The mammalian endoskeleton is generally more favorable for high speed and high instantaneous force than an exoskeleton. The joints are compact, the muscle is well-cooled and has a lot of room to change shape. In comparison, an exoskeleton is like an aircraft fuselage, it's good at distributed static loads, but not at strong shocks and high acceleration. Force on the skeleton is determined largely by acceleration, so running fast would be riskier for the mantis than a mammal. Carrying weight, however, would be a lot more efficient, with most loads going through the exoskeleton.

So the human-sized mantis would likely have good strength and excellent ability to carry loads, but not be as good as a mammal at jumping and running. Its sustained strength would be determined by its cardiovascular system. To make good use of its muscle, the mantis will need to circulate at least twice more blood, as both a coolant and an energy source.

In the gym, it's going to be very good at most weight exercises, doing dozens of reps (given good circulation). But not as good at complex full-body exercises, because of the system's limited instantaneous capacity. They won't be good at throwing punches, as that takes explosive strength and speed, but will be good at holding force.

Carrying as much as 5x own weight over long distances, but not very fast, should be quite doable. Perhaps 10x if someone else puts it on their back. It takes a lot less muscle effort to keep their exoskeleton straight than it does for a flexible bipedal human.

Arm-wrestling between one another will be viable, but more like how non-wrestlers imagine it - arm vs arm, slowly forcing the opponent down. A human athlete puts their body's force on the opponent's arm in one strong move; it's forceful and would be dangerous. Due to exoskeleton limitations, the mantis population will likely be a lot more uniform between athletes and non-athletes than humans. So they could be able to arm-wrestle amateurs, but at risk of permanent injury if they come against an athlete.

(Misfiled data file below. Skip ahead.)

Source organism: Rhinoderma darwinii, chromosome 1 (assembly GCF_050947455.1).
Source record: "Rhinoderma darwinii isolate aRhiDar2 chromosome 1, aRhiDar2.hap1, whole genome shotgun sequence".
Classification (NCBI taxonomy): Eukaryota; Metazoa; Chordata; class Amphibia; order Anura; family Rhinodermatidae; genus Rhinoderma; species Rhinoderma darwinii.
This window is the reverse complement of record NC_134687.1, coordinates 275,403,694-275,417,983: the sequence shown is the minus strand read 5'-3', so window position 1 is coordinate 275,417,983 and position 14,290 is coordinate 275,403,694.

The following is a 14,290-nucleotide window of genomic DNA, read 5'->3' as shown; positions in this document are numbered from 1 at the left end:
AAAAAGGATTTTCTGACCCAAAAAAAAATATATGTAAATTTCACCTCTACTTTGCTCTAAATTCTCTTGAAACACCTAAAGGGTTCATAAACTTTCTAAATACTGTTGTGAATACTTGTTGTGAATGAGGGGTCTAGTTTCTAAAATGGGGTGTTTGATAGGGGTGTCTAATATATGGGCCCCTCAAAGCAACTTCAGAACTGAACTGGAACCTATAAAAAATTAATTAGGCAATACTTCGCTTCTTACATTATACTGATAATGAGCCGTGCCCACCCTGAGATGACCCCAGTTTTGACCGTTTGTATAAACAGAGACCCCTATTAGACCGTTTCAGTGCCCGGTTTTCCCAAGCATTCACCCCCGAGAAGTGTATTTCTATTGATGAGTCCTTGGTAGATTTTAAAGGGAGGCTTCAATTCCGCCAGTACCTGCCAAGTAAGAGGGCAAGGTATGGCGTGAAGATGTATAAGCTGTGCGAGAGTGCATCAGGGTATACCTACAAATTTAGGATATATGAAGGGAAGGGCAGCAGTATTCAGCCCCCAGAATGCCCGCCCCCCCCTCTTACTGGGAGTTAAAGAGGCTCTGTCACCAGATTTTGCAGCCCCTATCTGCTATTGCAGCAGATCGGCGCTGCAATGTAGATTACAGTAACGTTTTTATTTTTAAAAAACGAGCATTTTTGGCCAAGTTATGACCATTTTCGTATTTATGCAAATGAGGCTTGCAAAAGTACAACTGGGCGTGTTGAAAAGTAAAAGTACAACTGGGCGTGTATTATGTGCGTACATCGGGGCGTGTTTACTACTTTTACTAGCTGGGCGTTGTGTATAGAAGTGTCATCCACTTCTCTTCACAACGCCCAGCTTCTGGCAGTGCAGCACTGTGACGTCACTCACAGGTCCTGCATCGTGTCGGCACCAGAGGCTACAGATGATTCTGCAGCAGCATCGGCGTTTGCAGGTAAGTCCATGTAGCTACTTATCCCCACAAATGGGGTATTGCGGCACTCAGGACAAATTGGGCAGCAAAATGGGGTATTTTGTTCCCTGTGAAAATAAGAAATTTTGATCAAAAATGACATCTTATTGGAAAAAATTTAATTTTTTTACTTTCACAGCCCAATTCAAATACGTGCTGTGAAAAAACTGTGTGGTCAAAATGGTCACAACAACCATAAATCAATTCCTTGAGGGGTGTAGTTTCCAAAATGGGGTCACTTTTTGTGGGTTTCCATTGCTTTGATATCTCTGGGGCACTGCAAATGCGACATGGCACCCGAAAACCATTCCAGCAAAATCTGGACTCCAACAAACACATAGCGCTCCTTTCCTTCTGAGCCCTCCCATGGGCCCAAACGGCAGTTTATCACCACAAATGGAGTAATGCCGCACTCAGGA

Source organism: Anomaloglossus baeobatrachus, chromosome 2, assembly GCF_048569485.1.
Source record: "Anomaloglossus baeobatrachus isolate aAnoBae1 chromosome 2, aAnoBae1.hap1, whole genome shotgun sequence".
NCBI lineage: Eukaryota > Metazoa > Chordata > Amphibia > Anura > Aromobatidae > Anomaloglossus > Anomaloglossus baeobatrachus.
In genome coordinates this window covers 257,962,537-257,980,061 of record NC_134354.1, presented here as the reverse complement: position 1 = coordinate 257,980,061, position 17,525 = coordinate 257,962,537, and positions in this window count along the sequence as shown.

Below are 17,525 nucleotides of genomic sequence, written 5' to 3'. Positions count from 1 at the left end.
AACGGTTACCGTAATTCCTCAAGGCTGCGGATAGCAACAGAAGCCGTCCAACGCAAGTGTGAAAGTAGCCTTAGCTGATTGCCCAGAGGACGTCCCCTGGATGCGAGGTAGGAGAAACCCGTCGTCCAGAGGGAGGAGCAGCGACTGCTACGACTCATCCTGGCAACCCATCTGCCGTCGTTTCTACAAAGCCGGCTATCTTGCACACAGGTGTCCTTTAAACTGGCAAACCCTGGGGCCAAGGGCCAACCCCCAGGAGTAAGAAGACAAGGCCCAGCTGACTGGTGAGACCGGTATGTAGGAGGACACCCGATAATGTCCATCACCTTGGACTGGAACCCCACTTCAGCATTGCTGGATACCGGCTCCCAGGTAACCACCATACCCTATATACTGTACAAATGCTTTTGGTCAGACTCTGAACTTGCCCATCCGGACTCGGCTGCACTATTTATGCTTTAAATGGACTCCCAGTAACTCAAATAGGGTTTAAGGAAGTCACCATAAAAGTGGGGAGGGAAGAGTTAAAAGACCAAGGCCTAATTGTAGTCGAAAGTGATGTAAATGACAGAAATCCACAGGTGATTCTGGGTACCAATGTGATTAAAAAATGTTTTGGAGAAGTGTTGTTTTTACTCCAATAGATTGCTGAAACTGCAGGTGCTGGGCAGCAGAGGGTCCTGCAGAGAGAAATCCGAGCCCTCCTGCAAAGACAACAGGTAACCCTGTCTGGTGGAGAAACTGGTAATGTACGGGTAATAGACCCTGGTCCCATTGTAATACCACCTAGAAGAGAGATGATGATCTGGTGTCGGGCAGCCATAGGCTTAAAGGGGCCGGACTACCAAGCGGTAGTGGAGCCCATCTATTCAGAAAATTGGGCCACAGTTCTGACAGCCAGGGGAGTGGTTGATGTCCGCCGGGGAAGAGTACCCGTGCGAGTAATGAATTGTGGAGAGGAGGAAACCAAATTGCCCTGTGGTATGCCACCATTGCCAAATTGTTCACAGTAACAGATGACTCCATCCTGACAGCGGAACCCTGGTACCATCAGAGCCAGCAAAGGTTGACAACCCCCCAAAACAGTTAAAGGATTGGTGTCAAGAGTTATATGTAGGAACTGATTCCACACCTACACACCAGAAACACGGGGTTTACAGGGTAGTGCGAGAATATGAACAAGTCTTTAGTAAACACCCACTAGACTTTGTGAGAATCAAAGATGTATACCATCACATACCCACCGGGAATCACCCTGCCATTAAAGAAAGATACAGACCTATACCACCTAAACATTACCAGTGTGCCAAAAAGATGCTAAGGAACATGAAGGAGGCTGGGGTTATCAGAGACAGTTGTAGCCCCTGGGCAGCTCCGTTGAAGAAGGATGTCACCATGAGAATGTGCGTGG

• $\begingroup$ For specific burst movements it is possible to store the energy in some elastic component with low internal friction, essentially a spring, that then can be triggered, for instance for high jumps or devastating punches - your point for the power output still holds true, but we have to realize that this is only about the output of the muscles, not of the system, so the time-averaged power output of the system will be lower than that of the muscles, but that says nothing about the size of peaks. $\endgroup$
    – bukwyrm
    Commented May 15, 2018 at 7:09
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    $\begingroup$ It's theoretically possible, but I was going off what known living creatures use. A limitation of exoskeletons is that the punch can be devastating for the one throwing it as well. Compare ramming something with a stick vs a tube (or pickup vs aircraft). A tube is stronger against static loads, but breaks easier on impact, where the stick would flex. $\endgroup$
    – Therac
    Commented May 15, 2018 at 7:19

What I would like to know is how this creature's musculature would compare to ours regarding strength, more specifically lifting and carrying weight.

Yes, it would be comparable.

So, let's look at the square-cube law another way: the larger something is, the slower it is in all areas relative to its size. It's metabolism and reaction times slow down, its top speed slows down, etc. It also lifts less mass relative to its own body weight.

So scaling a mantis up to human size would result in a mantis with human strength, human speed, human reflexes, and so on. Keep in mind that the average human weighs 45 - 50 kg, and most cannot lift more than half their bodyweight without specifically training in a gym to do so. Even lifting 20 kg (50 lbs for us Americans) repeatedly would be a struggle for some.